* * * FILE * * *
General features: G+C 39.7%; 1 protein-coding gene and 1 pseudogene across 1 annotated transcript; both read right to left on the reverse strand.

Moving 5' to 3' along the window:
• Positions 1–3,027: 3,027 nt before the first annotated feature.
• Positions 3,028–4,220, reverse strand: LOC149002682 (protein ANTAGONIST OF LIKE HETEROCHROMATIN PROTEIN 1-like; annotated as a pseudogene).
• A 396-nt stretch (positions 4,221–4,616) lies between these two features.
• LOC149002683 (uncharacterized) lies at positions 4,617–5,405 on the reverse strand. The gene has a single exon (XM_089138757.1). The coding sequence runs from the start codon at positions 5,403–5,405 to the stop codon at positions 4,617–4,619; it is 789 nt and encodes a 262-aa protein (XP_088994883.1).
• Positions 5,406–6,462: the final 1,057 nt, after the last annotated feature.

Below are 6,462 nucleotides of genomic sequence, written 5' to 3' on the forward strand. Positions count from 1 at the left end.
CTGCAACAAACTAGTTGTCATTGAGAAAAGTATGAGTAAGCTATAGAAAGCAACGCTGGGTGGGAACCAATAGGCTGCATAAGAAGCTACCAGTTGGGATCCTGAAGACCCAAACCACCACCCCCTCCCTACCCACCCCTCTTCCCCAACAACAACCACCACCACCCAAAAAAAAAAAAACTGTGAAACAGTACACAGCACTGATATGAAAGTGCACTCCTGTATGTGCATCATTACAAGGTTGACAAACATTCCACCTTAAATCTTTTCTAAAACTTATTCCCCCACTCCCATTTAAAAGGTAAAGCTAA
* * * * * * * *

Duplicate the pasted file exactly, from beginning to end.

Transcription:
General features: G+C 39.7%; 1 protein-coding gene and 1 pseudogene across 1 annotated transcript; both read right to left on the reverse strand.

Moving 5' to 3' along the window:
• Positions 1–3,027: 3,027 nt before the first annotated feature.
• Positions 3,028–4,220, reverse strand: LOC149002682 (protein ANTAGONIST OF LIKE HETEROCHROMATIN PROTEIN 1-like; annotated as a pseudogene).
• A 396-nt stretch (positions 4,221–4,616) lies between these two features.
• LOC149002683 (uncharacterized) lies at positions 4,617–5,405 on the reverse strand. The gene has a single exon (XM_089138757.1). The coding sequence runs from the start codon at positions 5,403–5,405 to the stop codon at positions 4,617–4,619; it is 789 nt and encodes a 262-aa protein (XP_088994883.1).
• Positions 5,406–6,462: the final 1,057 nt, after the last annotated feature.

Below are 6,462 nucleotides of genomic sequence, written 5' to 3' on the forward strand. Positions count from 1 at the left end.
CTGCAACAAACTAGTTGTCATTGAGAAAAGTATGAGTAAGCTATAGAAAGCAACGCTGGGTGGGAACCAATAGGCTGCATAAGAAGCTACCAGTTGGGATCCTGAAGACCCAAACCACCACCCCCTCCCTACCCACCCCTCTTCCCCAACAACAACCACCACCACCCAAAAAAAAAAAAACTGTGAAACAGTACACAGCACTGATATGAAAGTGCACTCCTGTATGTGCATCATTACAAGGTTGACAAACATTCCACCTTAAATCTTTTCTAAAACTTATTCCCCCACTCCCATTTAAAAGGTAAAGCTAA